The more we call on the Lord
the more we can feel his Presence.
Day by day he draws us closer
to his loving heart.
Daily Prayer - 2013-08-27
The more we call on the Lord
"In these days, God taught me
as a schoolteacher teaches a pupil" (Saint Ignatius).
I remind myself that there are things God has to teach me yet,
and ask for the grace to hear them and let them change me.
In the presence of my loving Creator, I look honestly at my feelings over the last day, the highs, the lows and the level ground. Can I see where the Lord has been present?
Jesus said, "Woe to you, scribes and Pharisees, hypocrites! For you tithe mint, dill, and cummin, and have neglected the weightier matters of the law: justice and mercy and faith. It is these you ought to have practiced without neglecting the others. You blind guides! You strain out a gnat but swallow a camel! "Woe to you, scribes and Pharisees, hypocrites! For you clean the outside of the cup and of the plate, but inside they are full of greed and self-indulgence. You blind Pharisee! First clean the inside of the cup, so that the outside also may become clean."
Some thoughts on today's scripture
- Institutionalised religion always runs the risk of insincerity or in the worst case, hypocrisy, as salaried preachers have to match their behaviour to the principles of the faith. Interestingly the only people Jesus denounces in the Gospel are these Pharisees and their like. He accuses them of not understanding God because they don’t see the importance of the fundamentals: justice, mercy and faith.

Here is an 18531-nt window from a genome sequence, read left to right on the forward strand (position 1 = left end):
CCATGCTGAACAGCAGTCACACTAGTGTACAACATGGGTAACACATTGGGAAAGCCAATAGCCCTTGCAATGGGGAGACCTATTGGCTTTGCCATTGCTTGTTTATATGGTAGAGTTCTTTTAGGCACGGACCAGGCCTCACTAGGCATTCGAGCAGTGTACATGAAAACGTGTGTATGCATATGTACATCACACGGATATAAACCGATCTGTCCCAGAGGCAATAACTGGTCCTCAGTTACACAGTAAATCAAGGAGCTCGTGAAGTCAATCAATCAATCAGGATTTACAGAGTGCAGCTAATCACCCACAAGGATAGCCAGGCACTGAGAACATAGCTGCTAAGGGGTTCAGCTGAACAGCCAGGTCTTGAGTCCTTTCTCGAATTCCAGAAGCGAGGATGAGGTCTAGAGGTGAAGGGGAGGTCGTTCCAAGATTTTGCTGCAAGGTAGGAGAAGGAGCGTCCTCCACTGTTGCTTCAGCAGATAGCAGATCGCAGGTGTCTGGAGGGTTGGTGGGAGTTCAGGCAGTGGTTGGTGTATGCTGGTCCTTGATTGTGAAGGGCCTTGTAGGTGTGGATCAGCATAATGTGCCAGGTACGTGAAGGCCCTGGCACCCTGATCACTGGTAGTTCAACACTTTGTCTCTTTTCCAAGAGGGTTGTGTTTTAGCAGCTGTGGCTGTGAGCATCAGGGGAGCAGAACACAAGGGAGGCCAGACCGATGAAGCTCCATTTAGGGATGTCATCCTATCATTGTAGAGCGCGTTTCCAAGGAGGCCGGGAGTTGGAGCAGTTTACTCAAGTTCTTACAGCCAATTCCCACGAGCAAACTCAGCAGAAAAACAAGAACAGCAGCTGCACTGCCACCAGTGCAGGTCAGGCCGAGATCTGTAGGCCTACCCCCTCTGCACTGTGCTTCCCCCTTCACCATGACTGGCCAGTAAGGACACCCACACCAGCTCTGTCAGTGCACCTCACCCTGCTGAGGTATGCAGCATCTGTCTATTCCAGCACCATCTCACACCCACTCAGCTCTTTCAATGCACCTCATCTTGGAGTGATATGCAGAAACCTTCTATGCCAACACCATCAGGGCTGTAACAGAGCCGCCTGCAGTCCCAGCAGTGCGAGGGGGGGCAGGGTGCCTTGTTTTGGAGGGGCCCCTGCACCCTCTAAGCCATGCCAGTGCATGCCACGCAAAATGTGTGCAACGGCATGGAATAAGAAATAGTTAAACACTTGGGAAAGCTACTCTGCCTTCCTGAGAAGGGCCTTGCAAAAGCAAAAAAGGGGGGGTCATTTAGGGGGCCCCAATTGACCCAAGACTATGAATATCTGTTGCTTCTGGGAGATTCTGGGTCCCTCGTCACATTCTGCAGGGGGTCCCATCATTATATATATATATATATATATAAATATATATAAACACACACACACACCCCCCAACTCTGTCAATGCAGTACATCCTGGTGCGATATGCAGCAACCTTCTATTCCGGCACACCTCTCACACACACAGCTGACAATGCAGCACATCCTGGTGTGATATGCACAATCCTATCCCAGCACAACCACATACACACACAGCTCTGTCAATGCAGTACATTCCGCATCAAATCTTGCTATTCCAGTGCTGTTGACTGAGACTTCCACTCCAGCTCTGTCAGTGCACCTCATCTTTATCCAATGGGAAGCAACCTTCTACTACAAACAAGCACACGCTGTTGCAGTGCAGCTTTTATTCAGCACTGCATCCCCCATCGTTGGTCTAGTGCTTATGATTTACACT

- Very often it takes one person to see and to state what is going wrong and to reset the priorities. Jesus does this again and again in his dealings with “sinners”: people whose behaviour runs contrary to the Jewish Law. He heals and he forgives sins where Pharisees and others rush to condemn and even destroy.
- Pope Francis puts it so well: “Moreover, pastors and the lay faithful who accompany their brothers and sisters in faith or on a journey of openness to God must always re-member what the Catechism of the Catholic Church teaches quite clearly: 'Imputability and responsibility for an action can be diminished or even nullified by ignorance, inadvertence, duress, fear, habit, inordinate attachments, and other psychological or social factors'. Consequently, without detracting from the evangelical ideal, they need to accompany with mercy and patience the eventual stages of personal growth as these pro¬gressively occur. I want to remind priests that the confessional must not be a torture chamber but rather an encounter with the Lord’s mercy which spurs us on to do our best. A small step, in the midst of great human limitations, can be more pleasing to God than a life which appears outwardly in order but moves through the day without confronting great difficulties". (Evangelii Gaudium, IV 44)
How has God's Word moved me?
Has it left me cold?
Has it consoled me or moved me to act in a new way?
I imagine Jesus standing or sitting beside me,
I turn and share my feelings with him.
I thank God for these few moments we have spent alone together and for any insights I may have been given concerning the text.
If you appreciated the daily prayer or have any suggestions or insights we will be glad to hear from you.
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